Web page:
Trading Down: Mythology Inflected Romp Has Nothing on Harryhausen

City Pulse | February 8, 2010
Trading Down

Mythology Inflected Romp Has Nothing on Harryhausen

Percy Jackson & the Olympians: The Lightening Thief (Three Stars) (607 words)

By Cole Smithey

Aside from some non-PG-rated emphasis on an abusive home life and a lot of underwhelming CGI, "Percy Jackson" is a well-paced kids' action picture that flirts with Greek mythology to create its otherworldly spectacle. Rising child star Logan Lerman plays Percy, a Manhattan teenager living with his mom Sally (Catherine Keener) and her less-than-desirable boyfriend Gabe (Joe Pantoliano). During a school trip to the Metropolitan Museum of Art Percy discovers that he is the demi-god son of Poseidon (Kevin McKidd). It seems that the Lord of the Seas had a fling with Percy's mortal mother. Someone has made off with the lightening rod that Zeus uses to control the heavens. Needless to say, the King of Olympus is plenty steamed about it. Believing Percy to be the thief, Zeus dictates that the bolt must be returned before the approaching solstice if an apocalyptic war with Hades (Steve Coogan) is to be avoided. Percy's wheelchair-bound teacher Chiron (Pierce Brosnan) accompanies him to a camp for demi-gods where Percy hones his fighting skills. With fellow demi-gods Annabeth (Alexandra Daddario), daughter of Athena, and his half-goat protector Grover (Brandon T. Jackson) Percy sets off to rescue his kidnapped mother from Hades and return Zeus's purloined lightening rod. Uma Thurman makes the most of her limited screen time as a sunglass-wearing Medusa who takes off the shades when visitors are around. The gorgon with snakes for hair performs her famous trick--turning anyone who gazes upon her to stone before Percy and his heavenly-blessed pals make their way to Hades' hellish hole.

Director Chris Columbus and his crew take a literal approach to spectacle that denies the magnificent use of weirdness and scale that famed stop-action animator Ray Harryhausen brought to such myth-inspired classics as "Jason and the Argonauts" (1963) and "Clash of the Titans" (1981). To think that child audiences in 1963 had a far more earth-shattering theater experience than today's young viewers will have with "Percy Jackson" speaks to the effect that "Harry Potter" films have had on reconfiguring what is expected of this kind of picture. It doesn't help that Chris Columbus directed "Harry Potter and the Sorcerer's Stone" (2001) and "Harry Potter and the Chamber of Secrets" (2002) because it affords him the liberty of repurposing ideas and techniques he learned on those films, rather than thinking anew about how a modern movie with mythological characters should look and feel. It's an outsized magical framework where action scenes should progress to maximize their dramatic potential, and then go even farther to dwarf humanity's tiny imprint on the cosmos. If you've got Neptune in your movie, then there had better be a scene of an inky, cold, vast ocean surface being broken by Poseidon's trident before giving way to the colossal king of the seas. The same goes for the multi-headed Hydra whose snakelike necks should blossom with hundreds of new heads, rather than two, when one is severed by Percy's sword during a fierce battle.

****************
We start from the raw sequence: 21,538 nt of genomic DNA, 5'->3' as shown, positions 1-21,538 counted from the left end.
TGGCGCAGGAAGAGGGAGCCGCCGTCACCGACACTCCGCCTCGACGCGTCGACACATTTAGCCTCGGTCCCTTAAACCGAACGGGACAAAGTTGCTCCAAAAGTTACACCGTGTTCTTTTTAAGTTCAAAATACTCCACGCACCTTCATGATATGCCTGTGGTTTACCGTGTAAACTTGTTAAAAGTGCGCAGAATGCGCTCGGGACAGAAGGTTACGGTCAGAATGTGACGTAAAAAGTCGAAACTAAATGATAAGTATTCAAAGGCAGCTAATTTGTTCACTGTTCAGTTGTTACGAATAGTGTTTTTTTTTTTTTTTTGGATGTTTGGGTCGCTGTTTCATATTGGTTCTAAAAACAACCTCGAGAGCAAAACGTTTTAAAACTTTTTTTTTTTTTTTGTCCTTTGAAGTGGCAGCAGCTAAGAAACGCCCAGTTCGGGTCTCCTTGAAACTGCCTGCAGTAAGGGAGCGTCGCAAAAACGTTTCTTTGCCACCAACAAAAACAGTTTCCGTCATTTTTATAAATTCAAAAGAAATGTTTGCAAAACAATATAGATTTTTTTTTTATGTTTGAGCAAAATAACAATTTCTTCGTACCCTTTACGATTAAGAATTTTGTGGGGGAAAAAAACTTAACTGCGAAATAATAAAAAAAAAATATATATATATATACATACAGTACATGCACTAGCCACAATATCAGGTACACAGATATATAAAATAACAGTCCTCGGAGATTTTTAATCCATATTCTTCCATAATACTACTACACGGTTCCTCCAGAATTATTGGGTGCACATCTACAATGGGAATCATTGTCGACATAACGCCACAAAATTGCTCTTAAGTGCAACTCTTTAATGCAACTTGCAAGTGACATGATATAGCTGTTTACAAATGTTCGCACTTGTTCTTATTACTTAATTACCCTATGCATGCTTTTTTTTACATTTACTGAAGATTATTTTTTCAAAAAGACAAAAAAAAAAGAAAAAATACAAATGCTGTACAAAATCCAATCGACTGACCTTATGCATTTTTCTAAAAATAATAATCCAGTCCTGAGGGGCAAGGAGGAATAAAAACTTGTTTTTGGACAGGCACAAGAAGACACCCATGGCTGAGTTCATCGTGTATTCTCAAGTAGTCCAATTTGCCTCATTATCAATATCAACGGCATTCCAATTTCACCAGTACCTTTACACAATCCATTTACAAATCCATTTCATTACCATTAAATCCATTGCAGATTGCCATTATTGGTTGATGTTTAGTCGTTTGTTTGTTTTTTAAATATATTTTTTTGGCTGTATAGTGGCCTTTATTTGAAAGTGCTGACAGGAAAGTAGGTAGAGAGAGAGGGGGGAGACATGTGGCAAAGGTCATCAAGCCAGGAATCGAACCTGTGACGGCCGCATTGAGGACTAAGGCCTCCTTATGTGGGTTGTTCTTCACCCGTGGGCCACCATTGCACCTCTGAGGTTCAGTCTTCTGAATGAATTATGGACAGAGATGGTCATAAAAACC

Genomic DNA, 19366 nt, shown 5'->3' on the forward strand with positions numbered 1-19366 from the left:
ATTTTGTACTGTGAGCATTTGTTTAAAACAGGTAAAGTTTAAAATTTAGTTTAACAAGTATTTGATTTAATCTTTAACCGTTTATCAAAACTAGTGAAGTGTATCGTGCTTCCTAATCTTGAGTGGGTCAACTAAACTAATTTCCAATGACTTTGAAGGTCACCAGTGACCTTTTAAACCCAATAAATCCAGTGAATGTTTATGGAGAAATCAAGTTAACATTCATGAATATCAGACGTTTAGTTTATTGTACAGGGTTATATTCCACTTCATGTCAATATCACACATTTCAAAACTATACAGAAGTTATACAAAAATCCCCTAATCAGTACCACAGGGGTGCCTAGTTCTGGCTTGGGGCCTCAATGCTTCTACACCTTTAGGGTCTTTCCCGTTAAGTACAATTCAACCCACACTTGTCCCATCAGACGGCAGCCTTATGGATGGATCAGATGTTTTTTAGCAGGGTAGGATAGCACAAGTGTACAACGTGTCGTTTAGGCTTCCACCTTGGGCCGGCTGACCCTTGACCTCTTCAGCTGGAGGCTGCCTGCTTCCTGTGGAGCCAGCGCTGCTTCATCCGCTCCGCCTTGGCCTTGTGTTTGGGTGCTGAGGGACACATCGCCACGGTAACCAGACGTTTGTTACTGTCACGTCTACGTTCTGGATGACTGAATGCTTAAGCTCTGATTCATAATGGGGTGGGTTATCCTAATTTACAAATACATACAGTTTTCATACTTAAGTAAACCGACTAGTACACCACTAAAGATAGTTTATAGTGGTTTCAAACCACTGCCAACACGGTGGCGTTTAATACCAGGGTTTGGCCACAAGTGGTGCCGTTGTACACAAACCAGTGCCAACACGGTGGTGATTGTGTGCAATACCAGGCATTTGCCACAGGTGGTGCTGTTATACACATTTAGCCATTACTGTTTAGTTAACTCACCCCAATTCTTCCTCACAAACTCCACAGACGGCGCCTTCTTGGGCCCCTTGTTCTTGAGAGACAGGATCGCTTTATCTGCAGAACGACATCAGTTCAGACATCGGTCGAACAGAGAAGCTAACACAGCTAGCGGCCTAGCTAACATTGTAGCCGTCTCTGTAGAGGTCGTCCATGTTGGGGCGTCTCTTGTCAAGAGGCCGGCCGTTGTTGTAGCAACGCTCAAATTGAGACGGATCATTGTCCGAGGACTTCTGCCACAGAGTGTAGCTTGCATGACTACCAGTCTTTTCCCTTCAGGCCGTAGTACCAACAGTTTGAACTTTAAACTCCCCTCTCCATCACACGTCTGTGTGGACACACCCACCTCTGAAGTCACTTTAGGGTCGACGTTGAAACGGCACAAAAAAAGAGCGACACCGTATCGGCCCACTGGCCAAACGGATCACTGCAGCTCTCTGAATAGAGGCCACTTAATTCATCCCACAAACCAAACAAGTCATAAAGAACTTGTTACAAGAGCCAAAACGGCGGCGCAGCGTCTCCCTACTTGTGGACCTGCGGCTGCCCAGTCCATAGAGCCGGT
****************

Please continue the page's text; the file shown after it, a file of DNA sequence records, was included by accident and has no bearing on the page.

The Hollywood rumor mill has been abuzz with news that the "Spider-Man" franchise is about to be rebooted with Logan Lerman pushing out Tobey Maguire as the web-weaving crime-fighter. The consumerist logic of throwing out the old to usher in an inferior replacement is a knee-jerk way of thinking that is every bit as destructive when it's applied to movies. "Percy Jackson & the Olympians: The Lightening Thief" is a fair movie, but it's no "Jason and the Argonauts."

(20th Century Fox) Rated PG. 120 mins. (B-) (Three Stars)

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